Innovations In Clinical Neuroscience

SEP-OCT 2014

A peer-reviewed, evidence-based journal for clinicians in the field of neuroscience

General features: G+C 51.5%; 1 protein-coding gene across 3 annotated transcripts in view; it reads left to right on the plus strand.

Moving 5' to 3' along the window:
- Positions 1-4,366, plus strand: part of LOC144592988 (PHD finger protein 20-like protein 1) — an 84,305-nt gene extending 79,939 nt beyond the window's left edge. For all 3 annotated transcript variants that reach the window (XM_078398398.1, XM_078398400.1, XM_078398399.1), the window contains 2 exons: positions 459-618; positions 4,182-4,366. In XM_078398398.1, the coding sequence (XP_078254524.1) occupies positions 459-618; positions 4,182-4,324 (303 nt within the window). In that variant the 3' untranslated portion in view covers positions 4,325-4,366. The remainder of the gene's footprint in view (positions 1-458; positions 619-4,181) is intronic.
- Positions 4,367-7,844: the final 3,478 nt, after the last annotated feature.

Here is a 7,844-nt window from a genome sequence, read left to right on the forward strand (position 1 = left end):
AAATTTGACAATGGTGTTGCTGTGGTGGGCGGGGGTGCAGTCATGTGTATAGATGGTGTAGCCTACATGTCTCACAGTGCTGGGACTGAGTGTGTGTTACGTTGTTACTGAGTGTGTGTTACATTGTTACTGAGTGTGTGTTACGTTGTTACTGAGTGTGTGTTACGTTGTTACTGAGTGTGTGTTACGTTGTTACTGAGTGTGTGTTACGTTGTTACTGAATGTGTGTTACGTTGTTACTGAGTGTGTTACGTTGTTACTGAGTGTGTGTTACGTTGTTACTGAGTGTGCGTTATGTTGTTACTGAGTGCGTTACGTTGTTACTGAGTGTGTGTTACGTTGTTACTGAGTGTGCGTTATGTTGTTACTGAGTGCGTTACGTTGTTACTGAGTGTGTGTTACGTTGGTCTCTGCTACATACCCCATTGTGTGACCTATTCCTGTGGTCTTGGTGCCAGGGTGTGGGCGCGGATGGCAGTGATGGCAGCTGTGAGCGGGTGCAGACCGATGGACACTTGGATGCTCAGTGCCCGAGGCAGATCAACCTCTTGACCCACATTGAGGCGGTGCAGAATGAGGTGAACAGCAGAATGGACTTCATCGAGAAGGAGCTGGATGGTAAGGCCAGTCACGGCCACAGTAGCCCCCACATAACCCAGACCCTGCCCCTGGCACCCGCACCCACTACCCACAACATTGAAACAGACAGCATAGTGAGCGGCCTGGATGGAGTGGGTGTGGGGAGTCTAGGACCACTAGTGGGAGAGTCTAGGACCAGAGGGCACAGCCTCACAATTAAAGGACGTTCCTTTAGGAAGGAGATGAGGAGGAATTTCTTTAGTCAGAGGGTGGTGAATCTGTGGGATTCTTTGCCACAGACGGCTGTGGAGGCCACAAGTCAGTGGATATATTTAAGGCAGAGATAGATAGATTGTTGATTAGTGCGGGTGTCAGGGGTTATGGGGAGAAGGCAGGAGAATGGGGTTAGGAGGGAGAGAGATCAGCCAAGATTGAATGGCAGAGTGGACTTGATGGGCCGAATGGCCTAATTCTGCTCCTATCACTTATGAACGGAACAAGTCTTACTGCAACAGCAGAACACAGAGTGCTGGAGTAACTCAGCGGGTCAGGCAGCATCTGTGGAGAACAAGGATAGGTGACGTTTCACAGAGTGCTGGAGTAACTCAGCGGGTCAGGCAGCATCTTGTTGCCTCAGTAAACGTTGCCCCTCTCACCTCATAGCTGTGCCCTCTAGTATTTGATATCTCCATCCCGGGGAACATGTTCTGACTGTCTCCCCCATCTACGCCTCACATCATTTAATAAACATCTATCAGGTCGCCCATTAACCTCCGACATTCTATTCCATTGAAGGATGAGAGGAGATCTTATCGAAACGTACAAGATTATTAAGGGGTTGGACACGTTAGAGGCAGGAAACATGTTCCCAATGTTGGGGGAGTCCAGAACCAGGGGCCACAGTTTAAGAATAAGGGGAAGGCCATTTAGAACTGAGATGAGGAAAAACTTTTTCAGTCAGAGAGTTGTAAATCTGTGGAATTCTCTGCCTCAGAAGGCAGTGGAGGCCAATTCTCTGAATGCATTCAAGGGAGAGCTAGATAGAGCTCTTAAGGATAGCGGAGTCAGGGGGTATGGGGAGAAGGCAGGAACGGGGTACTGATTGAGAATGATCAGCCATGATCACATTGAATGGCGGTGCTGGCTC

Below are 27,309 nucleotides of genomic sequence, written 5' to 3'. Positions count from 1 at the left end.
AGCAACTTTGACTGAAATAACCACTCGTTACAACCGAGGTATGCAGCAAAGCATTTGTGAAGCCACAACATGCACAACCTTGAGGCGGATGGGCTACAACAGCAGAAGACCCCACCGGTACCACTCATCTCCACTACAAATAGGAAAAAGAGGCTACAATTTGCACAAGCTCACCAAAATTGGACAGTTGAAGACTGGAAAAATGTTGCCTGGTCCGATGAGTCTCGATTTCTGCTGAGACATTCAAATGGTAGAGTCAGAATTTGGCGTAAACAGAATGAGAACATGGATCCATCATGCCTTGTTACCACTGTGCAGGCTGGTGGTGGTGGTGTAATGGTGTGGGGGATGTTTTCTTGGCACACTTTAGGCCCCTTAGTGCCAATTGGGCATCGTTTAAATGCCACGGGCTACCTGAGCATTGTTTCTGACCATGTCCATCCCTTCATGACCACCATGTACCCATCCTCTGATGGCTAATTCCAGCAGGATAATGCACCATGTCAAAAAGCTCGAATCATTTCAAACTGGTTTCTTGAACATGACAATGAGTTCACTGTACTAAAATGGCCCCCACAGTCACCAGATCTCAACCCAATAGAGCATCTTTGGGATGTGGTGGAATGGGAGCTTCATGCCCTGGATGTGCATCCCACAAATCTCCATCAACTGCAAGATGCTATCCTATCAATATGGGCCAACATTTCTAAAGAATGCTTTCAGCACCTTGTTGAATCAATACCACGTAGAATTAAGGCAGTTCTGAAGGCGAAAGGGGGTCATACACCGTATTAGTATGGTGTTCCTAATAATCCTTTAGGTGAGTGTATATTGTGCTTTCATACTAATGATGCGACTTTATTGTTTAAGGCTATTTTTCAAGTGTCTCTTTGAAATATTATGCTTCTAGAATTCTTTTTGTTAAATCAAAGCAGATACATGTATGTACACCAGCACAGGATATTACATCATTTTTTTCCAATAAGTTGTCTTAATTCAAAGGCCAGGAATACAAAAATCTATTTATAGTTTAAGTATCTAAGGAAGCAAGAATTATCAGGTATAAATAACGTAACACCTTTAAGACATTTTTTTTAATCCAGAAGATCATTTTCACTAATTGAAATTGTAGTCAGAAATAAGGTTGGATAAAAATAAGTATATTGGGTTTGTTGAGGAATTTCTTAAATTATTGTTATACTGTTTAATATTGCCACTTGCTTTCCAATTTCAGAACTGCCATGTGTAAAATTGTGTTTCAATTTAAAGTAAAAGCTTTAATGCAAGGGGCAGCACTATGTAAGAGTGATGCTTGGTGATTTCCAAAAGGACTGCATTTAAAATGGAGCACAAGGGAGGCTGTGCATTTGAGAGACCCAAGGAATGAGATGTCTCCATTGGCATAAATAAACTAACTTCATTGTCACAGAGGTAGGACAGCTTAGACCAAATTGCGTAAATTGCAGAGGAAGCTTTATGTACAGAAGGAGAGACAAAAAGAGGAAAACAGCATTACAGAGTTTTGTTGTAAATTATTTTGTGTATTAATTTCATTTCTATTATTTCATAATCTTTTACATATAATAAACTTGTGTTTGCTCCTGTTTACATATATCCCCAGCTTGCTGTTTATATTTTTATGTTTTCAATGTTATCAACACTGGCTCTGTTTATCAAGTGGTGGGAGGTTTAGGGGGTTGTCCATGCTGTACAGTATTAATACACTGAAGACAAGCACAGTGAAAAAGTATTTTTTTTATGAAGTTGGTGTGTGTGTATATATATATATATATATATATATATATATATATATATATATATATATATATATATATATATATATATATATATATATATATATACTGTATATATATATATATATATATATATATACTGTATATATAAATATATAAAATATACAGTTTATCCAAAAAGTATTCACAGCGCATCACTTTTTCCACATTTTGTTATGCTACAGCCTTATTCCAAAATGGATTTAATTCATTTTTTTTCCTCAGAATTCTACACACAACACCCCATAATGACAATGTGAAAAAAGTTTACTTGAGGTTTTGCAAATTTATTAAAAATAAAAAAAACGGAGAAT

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[ V O L U M E 1 1 , N U M B E R 9 – 1 0 , S E P T E M B E R – O C T O B E R 2 0 1 4 ] Innovations in CLINICAL NEUROSCIENCE 23 ABSTRACT Objective: Examine the ability of baseline electronic Columbia–Suicide Severity Rating Scale lifetime suicidal ideation and behavior categories to predict prospective reports of suicidal behavior in psychiatric and non-psychiatric research participants. Design: Meta-analysis of 74,406 eC-SSRS assessments completed between September 2009 and December 2012. Setting: Thirty-three clinical research studies that used the electronic Columbia–Suicide Severity Rating Scale to assess suicidal ideation and behavior at baseline and prospectively during follow-up visits. Participants: Records from 6,760 patients with psychiatric disorders (opioid dependence, generalized anxiety, major depressive, and posttraumatic stress disorders) and 2,077 nonpsychiatric disorder patients (chronic obstructive pulmonary disease, epilepsy, fibromyalgia, human immunodeficiency virus, insomnia, multiple sclerosis, osteoarthritis, pain/back pain, Parkinson's disease, restless leg syndrome) were analyzed. Measurements: Electronic Columbia–Suicide Severity Rating Scale assessment of lifetime suicidal ideation (5 severity levels) and suicidal behavior (4 types) at baseline and prospectively reported suicidal behavior during study participation. Results: Increasingly more severe lifetime suicidal ideation at baseline was associated with a progressively greater likelihood of prospectively reported suicidal behavior during study participation. Intent to act on suicidal ideation was most predictive by JOHN H. GREIST, MD; JAMES C. MUNDT, PhD; CHAD J. GWALTNEY, PhD; JAMES W. JEFFERSON, MD; and KELLY POSNER, PhD Dr. Greist is Clinical Adjunct Professor of Psychiatry at University of Wisconsin School of Medicine and Public Health, Madison, Wisconsin; Dr. Mundt is with the Center for Telepsychology, Madison, Wisconsin; Dr. Gwaltney is with ERT in Philadelphia, Pennsylvania; Dr. Jefferson is Clinical Adjunct Professor of Psychiatry, University of Wisconsin School of Medicine and Public Health, Madison, Wisconsin; and Dr. Posner is with Columbia University, College of Physicians and Surgeons and New York State Psychiatric Institute, New York, New York. Innov Clin Neurosci. 2014;11(9–10):23–31 FUNDING: ERT, a clinical services provider to the biopharmaceutical industry, supported the meta-analysis of the reported data and preparation of the manuscript for publication submission. FINANCIAL DISCLOSURES: Drs. Greist, Mundt, and Jefferson are shareholders of Healthcare Technology Systems, which receives royalty payments for development and use of the electronic Columbia–Suicide Severity Rating Scale (eC-SSRS) from ERT. Dr. Greist also received payment from ERT for manuscript preparation. Dr. Gwaltney is an employee of ERT. Dr. Jefferson is a co- developer and coauthor of the eC-SSRS and a principal at Healthcare Technology Systems, Inc. which receives royalties from eC-SSRS use. Dr. Posner receives royalties for development and use of the eC-SSRS from ERT through the Research Foundation for Mental Hygiene. ADDRESS CORRESPONDENCE TO: John H. Greist, MD, Healthcare Technology Systems, Inc., 6515 Grand Teton Plaza, Suite 100, Madison, WI 53719; Phone: (608) 827- 2450; Email: jgreist@healthtechsys.com KEY WORDS: eC-SSRS; electronic patient- reported outcomes; suicide risk assessment, prospective risk [ O R I G I N A L R E S E A R C H ] Predictive Value of Baseline Electronic Columbia–Suicide Severity Rating Scale (eC–SSRS) Assessments for Identifying Risk of Prospective Reports of Suicidal Behavior During Research Participation

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